When awakened to their spirituality, people typically discover a sense of purpose and meaning in life. This should not just be a fleeting sensation! The challenge is to live every day with a sense of meaning and purpose. Do you understand the significance of the roles you play, the work you do, the talents you have? This is a potential minefield of stress, frustration, and boredom, of unfulfilled dreams and feelings of failure. Yet from a spiritual perspective, whatever you do is presenting you with exactly what you need for your growth and inner change. You may need to be in a situation to learn patience and humility. You may be bursting to change things on an external level but the best thing you can do right now is to change your attitude and perception towards what you do—patiently waiting for a time when the change that will happen is not a reaction against something bad, but a conscious choice to move towards something good.
What does it mean to translate spiritual self-awareness into your relationships with other people? Are you able to love? Do you love yourself enough to love other people? —to know that love is a verb and not something that will be found in the ideal person, or the ideal situation? —to be as committed to seeing gold in other people as you are to seeing the gold in yourself, appreciating how deeply connected those two perceptions are? When our inner resources are weak we cannot take other people’s attacks and defenses, and the easiest thing to do is to highlight their weaknesses as a way to avoiding responsibility for how we are feeling. To be stable in our own spiritual self awareness is to be able to turn things around, so that faced with someone coming from a space of anger, fear or jealousy, I am not threatened but I can disarm their negativity by seeing beyond it to their goodness. To maintain this vision needs a lot spiritual power—when you are tired and low on energy yourself you get stuck in the external appearance of things and it is much easier to blame, criticize, and put others down.
True self awareness is to see and accept the full life cycle of change—that there is the caterpillar, the cocoon and then the butterfly; that the alchemist uses lead to make gold and daylight always follows the night. A spiritual perspective gives an understanding of this complete story, and enables you to view the story from some place “outside of” or “beyond” yourself, without getting too caught up in any part of the detail. It enables you to see weakness and strength with equanimity and stability; to see weakness as a temporary reality but not ultimately part of true identity; to see weakness as the flip side of strength and to always make the choice to move towards the light, to move towards gold and to move towards flight.
Without seeing the full picture it’s very easy to get caught up in a small part of the story. Many people can accept their weaknesses but not their strengths. When asked to list positive and negative things about themselves, the negative list comes far easier and is a lot longer! Maybe it feels safer to stay on familiar ground, “It’s my personality to be like this. I can’t change., I was born like it!” To see themselves in a positive light is to step out of their comfort zone into dangerously unknown territory. I am reminded of children whose only way of reaching out and making contact with others is through physical violence, because that is the only language they know; and whose attention-seeking strategies result in constantly being told off. But they are getting exactly what they want—attention! For those whose early and subsequent life experiences have been characterized by pain and suffering it takes a Herculean effort of will and courage to step beyond this into a language of love.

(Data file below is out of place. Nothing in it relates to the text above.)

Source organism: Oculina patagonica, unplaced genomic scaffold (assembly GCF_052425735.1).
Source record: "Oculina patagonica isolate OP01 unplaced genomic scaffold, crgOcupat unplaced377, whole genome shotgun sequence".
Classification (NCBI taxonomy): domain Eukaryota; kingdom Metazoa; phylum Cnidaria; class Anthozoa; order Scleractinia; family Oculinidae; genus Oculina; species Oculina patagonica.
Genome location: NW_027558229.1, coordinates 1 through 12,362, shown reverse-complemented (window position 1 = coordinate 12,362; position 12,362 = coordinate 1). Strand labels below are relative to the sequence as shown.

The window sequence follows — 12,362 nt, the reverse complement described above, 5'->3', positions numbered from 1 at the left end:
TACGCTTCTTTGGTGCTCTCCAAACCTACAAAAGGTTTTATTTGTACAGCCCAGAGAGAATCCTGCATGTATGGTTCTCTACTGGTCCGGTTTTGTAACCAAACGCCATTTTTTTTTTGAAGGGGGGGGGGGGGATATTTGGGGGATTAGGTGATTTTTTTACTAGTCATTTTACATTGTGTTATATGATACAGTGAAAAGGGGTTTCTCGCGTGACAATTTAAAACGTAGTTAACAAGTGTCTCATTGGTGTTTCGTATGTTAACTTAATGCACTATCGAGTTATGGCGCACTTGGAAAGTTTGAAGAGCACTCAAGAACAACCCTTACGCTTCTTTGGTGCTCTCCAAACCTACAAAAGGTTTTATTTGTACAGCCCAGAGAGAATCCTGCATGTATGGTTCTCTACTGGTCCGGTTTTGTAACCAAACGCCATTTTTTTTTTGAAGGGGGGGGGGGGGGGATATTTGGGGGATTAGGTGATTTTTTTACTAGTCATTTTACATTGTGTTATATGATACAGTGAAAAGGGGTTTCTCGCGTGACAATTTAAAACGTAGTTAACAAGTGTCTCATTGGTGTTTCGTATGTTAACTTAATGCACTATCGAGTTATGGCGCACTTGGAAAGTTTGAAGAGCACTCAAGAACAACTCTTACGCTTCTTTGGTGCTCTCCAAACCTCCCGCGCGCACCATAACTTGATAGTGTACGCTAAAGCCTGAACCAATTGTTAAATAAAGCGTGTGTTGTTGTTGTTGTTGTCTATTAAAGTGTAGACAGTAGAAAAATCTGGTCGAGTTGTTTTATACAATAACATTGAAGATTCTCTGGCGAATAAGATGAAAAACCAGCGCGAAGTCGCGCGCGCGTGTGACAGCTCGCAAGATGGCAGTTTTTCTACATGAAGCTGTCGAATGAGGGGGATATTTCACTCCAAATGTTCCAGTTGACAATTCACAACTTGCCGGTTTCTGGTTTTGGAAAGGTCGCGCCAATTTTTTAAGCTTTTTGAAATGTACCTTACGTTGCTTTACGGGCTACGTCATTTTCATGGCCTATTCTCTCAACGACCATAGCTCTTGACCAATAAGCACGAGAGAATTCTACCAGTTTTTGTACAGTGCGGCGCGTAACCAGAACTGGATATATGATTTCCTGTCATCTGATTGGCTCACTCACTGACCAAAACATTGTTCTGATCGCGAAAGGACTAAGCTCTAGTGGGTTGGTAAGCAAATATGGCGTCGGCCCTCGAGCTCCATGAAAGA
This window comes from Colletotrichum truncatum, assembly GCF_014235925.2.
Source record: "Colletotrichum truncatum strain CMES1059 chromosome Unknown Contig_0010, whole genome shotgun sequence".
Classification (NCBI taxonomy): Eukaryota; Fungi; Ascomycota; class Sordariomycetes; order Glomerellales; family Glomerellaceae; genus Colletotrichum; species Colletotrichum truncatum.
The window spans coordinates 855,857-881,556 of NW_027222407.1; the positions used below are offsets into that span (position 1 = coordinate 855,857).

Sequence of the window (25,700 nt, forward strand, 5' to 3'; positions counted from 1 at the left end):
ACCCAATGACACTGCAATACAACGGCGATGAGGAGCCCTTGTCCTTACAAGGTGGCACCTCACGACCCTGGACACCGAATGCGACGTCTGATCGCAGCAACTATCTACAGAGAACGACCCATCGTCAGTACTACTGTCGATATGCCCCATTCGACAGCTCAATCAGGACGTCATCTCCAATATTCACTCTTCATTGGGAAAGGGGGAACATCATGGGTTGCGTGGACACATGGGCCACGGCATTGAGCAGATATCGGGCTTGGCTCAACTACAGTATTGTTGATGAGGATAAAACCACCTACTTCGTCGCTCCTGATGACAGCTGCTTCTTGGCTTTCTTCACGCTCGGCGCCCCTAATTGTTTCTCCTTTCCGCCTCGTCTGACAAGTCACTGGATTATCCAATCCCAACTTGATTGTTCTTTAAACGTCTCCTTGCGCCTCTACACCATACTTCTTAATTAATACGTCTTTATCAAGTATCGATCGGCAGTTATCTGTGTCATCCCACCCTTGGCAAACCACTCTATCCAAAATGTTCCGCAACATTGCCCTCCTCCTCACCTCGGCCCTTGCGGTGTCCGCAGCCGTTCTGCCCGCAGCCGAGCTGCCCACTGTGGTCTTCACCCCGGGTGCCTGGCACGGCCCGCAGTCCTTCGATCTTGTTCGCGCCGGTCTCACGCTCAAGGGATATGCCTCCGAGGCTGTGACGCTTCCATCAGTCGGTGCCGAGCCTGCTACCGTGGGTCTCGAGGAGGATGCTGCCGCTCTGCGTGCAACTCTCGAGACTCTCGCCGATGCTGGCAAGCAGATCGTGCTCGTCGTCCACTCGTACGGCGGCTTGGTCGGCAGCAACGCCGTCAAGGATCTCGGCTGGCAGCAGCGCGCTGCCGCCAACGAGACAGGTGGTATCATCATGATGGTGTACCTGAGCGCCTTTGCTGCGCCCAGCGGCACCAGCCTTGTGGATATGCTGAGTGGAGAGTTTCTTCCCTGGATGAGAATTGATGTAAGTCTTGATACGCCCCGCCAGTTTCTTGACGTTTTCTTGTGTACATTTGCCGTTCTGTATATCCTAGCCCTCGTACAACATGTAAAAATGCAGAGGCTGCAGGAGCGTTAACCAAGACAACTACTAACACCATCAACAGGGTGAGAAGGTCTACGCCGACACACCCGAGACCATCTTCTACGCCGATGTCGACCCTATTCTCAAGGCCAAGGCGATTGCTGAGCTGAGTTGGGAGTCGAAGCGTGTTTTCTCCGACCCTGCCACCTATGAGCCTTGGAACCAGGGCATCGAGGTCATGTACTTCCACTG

Perhaps less common but certainly a potential hazard, is when we accept our strengths but go to great lengths to avoid facing and accepting weaknesses. None of us is perfect, and even the greatest souls have a shadow side. And this shadow has to be seen and embraced if we are to keep on growing. Courage can only come from facing fear, compassion from understanding anger. The peace we can experience is only in contrast to chaos. Every weakness is a strength out of balance; a feeling of worthlessness can be humility distorted, and arrogance may be confidence for the wrong reasons.
It is an art to look at Beauty and Beast with equanimity. And the greatest threat to that is fear. Fear is the big distorting mirror. We look in the mirror and see Beast, and stay with Beast because Beast says I have nothing to live up to, and has plenty of excuses for not having to do anything. Or we look in to the mirror and see Beauty and ignore Beast. And if Beast does not get at least a nod of acknowledgement he will chase us, driving us from within the labyrinth of our subconscious, demanding sacrifices—a missed opportunity here, a damaged relationship there. He will rear his ugly head manifesting as projections, denials, excuses and distortions of truth. So Beauty has to fall in love with Beast to turn him back in to a prince. And the only way for Beauty to love Beast is go beyond fear. Look in to the mirror and see beyond Beast and just see light. Light fills you with the love and courage to face and transform your weaknesses and the strength to express your strengths.